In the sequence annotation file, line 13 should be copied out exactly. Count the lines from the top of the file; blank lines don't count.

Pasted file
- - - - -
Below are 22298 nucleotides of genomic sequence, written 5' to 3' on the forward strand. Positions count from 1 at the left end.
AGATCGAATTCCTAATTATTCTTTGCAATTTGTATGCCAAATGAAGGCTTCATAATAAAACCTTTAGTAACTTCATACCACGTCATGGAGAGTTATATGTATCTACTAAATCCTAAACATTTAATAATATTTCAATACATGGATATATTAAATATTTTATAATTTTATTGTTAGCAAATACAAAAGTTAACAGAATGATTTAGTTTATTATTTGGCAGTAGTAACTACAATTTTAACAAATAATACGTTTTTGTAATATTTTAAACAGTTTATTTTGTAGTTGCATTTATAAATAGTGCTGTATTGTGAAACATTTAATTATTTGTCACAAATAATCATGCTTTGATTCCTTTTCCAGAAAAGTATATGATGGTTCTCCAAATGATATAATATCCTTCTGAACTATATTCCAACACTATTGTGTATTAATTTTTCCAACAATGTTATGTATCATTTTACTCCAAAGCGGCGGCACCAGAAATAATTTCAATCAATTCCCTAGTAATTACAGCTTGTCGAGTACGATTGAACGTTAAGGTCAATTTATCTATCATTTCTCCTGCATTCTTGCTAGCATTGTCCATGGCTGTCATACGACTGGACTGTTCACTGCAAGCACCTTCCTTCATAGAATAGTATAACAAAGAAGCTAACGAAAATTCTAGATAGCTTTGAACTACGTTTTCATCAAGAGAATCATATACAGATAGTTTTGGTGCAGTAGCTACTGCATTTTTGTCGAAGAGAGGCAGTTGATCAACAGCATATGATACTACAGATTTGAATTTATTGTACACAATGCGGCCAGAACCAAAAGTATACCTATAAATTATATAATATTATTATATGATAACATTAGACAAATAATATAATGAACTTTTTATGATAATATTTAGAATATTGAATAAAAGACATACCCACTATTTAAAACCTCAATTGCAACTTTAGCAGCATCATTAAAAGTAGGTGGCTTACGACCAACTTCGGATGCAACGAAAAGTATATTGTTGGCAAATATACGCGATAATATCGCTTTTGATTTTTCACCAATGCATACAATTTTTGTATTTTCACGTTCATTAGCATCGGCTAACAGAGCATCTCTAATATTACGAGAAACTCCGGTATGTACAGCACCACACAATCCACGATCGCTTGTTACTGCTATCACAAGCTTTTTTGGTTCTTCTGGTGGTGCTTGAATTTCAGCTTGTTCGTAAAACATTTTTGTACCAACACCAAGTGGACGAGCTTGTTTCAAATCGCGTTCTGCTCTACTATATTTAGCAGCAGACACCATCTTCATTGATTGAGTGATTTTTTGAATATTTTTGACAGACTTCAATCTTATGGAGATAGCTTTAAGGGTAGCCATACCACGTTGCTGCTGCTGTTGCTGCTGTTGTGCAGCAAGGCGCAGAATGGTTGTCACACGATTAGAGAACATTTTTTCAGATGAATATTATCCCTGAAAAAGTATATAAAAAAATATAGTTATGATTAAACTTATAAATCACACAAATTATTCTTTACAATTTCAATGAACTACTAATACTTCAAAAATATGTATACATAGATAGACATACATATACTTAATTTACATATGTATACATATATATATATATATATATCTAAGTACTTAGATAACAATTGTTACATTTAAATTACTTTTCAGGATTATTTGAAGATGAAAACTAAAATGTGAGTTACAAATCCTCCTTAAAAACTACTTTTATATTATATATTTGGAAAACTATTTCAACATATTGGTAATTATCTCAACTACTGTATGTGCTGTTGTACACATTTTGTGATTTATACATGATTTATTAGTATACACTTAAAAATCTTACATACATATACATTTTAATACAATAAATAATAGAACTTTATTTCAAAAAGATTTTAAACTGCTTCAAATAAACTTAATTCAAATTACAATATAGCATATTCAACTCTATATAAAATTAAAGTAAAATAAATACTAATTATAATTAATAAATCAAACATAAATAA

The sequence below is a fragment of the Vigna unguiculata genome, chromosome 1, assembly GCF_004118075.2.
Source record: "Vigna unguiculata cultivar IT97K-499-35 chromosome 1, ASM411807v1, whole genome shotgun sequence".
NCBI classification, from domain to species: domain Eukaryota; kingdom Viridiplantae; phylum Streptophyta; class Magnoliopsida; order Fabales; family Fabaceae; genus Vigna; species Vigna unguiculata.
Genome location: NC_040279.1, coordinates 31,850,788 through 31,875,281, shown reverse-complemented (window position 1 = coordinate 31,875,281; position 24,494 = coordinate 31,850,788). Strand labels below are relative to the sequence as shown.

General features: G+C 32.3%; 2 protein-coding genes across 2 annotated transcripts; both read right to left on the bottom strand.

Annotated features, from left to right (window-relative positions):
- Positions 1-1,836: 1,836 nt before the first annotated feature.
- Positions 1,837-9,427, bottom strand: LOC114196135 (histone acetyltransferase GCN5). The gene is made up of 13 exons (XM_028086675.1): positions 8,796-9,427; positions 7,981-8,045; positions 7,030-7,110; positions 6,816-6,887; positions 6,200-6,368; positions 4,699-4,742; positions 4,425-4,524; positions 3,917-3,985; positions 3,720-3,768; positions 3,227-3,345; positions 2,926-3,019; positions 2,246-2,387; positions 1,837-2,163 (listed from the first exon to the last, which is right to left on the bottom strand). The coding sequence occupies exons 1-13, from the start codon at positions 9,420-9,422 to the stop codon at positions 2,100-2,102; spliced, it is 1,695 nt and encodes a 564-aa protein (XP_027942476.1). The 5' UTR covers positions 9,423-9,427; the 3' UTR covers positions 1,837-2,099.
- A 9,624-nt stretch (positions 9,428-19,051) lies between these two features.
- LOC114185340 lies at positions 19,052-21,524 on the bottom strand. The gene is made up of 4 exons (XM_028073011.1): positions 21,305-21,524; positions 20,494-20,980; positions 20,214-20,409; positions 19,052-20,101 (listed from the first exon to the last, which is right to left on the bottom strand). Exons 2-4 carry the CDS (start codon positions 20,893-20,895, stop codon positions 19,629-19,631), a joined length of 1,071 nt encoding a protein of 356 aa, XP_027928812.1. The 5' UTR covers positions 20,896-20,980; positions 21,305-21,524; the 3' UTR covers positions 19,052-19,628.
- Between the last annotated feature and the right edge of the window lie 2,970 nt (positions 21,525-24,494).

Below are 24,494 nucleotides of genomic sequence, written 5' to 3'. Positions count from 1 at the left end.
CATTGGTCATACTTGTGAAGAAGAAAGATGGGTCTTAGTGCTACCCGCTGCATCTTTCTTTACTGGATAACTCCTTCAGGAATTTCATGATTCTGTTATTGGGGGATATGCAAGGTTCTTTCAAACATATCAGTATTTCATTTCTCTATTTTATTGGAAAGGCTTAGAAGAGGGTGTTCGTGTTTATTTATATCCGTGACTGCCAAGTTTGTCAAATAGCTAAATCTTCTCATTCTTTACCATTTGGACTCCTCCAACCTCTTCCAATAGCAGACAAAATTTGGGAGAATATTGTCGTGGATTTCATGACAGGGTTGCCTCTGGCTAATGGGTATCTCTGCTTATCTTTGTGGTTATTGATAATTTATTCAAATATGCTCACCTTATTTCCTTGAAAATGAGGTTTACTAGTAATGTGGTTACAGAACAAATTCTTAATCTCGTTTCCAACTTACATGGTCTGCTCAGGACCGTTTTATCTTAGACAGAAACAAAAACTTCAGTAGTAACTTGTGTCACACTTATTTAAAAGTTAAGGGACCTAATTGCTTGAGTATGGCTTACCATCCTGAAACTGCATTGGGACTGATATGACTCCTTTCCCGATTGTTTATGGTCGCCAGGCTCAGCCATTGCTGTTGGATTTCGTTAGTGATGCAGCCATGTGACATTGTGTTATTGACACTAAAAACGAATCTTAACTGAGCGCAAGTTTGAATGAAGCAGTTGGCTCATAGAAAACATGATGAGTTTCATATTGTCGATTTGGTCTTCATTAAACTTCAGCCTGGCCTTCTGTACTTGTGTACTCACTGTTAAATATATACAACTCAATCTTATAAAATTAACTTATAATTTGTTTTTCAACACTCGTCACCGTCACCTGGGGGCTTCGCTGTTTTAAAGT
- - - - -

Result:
- Between the last annotated feature and the right edge of the window lie 2,970 nt (positions 21,525-24,494).